The dress, with a number emblazoned on its chest and telltale stripes on its sleeves, immediately calls to mind the classic football jersey.
To the contemporary eye, it’s simply one of the many fashions featured in “Uniformity,” an exhibition that continues through Nov. 19 at The Museum at FIT in Manhattan.
But at the time of its 1967 creation, it was quite daring, says Emma McClendon, assistant curator of costume at the museum and organizer of the exhibition.
“It was incredible at the time Geoffrey Beene did it,” she says, noting the American designer’s “very literal” translation of the sports jersey into a full-length creation in silk and sequins was groundbreaking. The mixing of the decidedly masculine lines of the football uniform with a woman’s silhouette certainly stirred things up.
As McClendon says, “It was incredibly subversive.”
But today, McClendon agrees, such examples of athletic gear influencing everyday wear barely raise an eyebrow, which is part of the message of the exhibition that explores how uniforms — military, work, school and sports — have influenced the world of fashion.
The show — a collection of more than 70 objects from the museum’s holdings that fills its Fashion & Textile History Gallery — is a lively walk through time, taking the visitor, for example, from vintage sailor uniforms to a 1992 Jean Paul Gaultier sailor-influenced ensemble. It further explores the uniform-fashion connection through Chanel’s 2015 Parisian waiter-inspired “Brasserie Gabrielle” ensemble and a 1998 Comme des Garçons wool ensemble that pays homage to the U.S. Army’s World War I service uniform. Along the way, we meet nurses and flight attendants, fast-food workers and mechanics, pilots, schoolgirls, chauffeurs, maids and more.
It is on the sportswear, though, that — in deference to this issue’s theme — we focus, easy enough as the worlds of sport and fashion seem to overlap more and more.
Need evidence? Look no further than the prevalence of yoga wear as street fashion or baseball caps or letterman-influenced jackets that serve as statements of allegiance to brand rather than team.
Of the historical connection, McClendon says, “I think that there’s been a lot of influence from sports uniforms, particularly as we get into the 20th century and later into the 20th century.”
Sports uniforms, she notes, were first designed to help band a team together, both psychologically — as in a team approach — and in a practical sense, easily identifying allies versus foes. Uniforms also, McClendon adds, help spectators to follow along.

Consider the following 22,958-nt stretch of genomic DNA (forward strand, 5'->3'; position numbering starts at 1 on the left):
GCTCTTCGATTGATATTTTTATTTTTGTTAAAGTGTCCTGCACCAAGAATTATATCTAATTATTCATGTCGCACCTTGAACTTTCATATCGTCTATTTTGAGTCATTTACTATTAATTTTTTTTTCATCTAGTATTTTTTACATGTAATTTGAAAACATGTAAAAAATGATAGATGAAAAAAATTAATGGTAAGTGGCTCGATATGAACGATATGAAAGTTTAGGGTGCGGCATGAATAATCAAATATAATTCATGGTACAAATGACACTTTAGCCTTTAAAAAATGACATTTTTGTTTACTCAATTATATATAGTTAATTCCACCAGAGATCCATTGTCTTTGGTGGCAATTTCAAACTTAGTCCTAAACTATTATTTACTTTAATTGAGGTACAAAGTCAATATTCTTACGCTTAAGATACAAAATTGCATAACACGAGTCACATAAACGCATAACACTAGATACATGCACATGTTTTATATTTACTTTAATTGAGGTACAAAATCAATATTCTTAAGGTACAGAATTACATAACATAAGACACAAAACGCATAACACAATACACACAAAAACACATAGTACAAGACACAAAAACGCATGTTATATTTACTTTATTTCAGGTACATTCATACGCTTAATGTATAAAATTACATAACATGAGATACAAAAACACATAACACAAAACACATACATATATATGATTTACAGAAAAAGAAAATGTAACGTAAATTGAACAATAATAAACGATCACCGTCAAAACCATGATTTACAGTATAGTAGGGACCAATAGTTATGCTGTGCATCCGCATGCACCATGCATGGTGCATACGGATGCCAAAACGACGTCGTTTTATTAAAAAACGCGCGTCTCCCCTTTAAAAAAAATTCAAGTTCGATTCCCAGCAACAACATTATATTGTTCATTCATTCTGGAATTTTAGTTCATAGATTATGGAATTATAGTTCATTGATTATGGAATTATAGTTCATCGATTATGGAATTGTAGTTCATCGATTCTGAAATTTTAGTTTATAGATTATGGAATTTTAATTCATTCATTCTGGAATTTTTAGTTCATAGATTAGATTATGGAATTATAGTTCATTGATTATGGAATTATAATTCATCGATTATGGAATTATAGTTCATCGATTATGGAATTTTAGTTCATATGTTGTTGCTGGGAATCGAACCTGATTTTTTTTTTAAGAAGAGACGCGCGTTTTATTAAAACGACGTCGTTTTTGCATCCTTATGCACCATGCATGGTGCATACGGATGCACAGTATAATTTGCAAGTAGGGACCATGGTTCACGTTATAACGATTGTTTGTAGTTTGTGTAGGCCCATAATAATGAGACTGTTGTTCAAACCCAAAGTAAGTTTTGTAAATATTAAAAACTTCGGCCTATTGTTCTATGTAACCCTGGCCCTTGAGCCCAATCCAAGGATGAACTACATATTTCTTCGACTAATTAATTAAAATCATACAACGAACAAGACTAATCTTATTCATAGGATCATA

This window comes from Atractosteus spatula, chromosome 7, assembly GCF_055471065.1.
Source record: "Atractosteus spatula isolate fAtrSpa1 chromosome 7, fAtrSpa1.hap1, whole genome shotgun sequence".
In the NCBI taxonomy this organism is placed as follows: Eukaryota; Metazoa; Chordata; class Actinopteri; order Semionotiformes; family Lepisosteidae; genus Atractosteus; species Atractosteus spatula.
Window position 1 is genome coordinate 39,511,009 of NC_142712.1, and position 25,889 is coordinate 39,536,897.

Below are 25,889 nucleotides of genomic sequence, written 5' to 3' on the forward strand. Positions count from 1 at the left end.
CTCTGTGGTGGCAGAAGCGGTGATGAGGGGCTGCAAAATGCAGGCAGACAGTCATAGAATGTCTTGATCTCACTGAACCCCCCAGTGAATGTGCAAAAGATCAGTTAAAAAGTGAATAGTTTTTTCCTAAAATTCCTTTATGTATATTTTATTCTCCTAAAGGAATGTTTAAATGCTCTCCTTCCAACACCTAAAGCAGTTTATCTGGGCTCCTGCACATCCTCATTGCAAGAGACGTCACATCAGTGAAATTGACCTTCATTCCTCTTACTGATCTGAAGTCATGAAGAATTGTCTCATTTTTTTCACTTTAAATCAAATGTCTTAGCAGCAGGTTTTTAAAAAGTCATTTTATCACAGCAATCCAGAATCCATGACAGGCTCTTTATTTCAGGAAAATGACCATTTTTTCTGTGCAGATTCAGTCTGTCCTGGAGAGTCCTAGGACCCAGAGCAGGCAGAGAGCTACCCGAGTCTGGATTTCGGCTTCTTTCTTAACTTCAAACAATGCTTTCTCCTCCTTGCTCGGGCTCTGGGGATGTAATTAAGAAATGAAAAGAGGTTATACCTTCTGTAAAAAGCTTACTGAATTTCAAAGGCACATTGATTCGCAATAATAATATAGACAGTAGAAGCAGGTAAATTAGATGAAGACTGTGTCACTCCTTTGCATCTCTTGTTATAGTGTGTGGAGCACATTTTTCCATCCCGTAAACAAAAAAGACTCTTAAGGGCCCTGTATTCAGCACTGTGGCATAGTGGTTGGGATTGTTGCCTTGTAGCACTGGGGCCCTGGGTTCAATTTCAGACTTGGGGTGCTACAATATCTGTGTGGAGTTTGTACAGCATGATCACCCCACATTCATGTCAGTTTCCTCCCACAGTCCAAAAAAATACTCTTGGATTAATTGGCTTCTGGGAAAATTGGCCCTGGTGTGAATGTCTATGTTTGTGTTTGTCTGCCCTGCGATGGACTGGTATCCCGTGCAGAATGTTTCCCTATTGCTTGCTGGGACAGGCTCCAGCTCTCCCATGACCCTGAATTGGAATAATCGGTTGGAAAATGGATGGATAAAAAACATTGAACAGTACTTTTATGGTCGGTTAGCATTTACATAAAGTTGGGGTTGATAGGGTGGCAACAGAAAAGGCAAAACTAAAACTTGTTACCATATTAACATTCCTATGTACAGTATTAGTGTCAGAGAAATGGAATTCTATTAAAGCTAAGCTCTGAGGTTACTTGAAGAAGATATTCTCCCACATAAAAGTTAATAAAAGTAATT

When it comes to fashion, it’s the uniforms’ bold lines, bright colors and sleek designs, she says, that offer the strongest influences.
“From an aesthetic standpoint, that’s really where we see a fashion response to uniforms.”
“Uniformity” showcases a wealth of examples, including sports and sports-influenced fashions ranging from a man’s circa-1925 wool track uniform to a 1979 Yankees cap in navy cotton. There are competitive cycling jerseys from the 1970s and a 2015 ensemble by Stella Jean that incorporates a football T-shirt. An eye-catcher is definitely Tom Ford’s 1995 version of a ski jacket designed for Gucci, a sleek salmon-pink design that would be equally at home on a shopping excursion along Madison Avenue as it would on the slopes.
McClendon points to the heyday of the sports-uniform influence as the 1990s, what she calls “the age of logo mania and branding.” Sports uniforms provided an easy way to turn a ready-made style into a brand ambassador, as clearly demonstrated by a
circa-1993 Vivienne Westwood cap. In the company’s signature tartan, the jaunty hat, as exhibition text says, served not only as a walking advertisement for the brand but also identified the wearer as “a member of the Westwood team.”
It’s a fascinating combination, as McClendon explains of the two elements blurring to create a new aesthetic.
“Uniforms are all about achieving standardization… whereas fashion is really more about personal style and creativity. It really seems like they are butting heads.”
But digging deeper unearths some common ground.
“Uniforms are all about looking appropriate in any given cultural moment,” she notes, something many fashions also facilitate.
And like fashion, uniforms adapt: “We think of uniforms as being stagnant, but uniforms change.”
With active attire broadening thanks to advances in materials and our embracing a “more casual phase of dressing,” McClendon says the crossover will likely continue.
“We see all these things started out as active wear, use-driven, performance-driven” outfits suddenly being worn — and considered appropriate — for a trip to the store or a movie matinee.
But as the influence continues, McClendon notes, there is always going to be a little competition, as on the playing field.
“This push-pull between the athletic wear and fashion is ongoing.”
For more, visit fitnyc.edu/museum.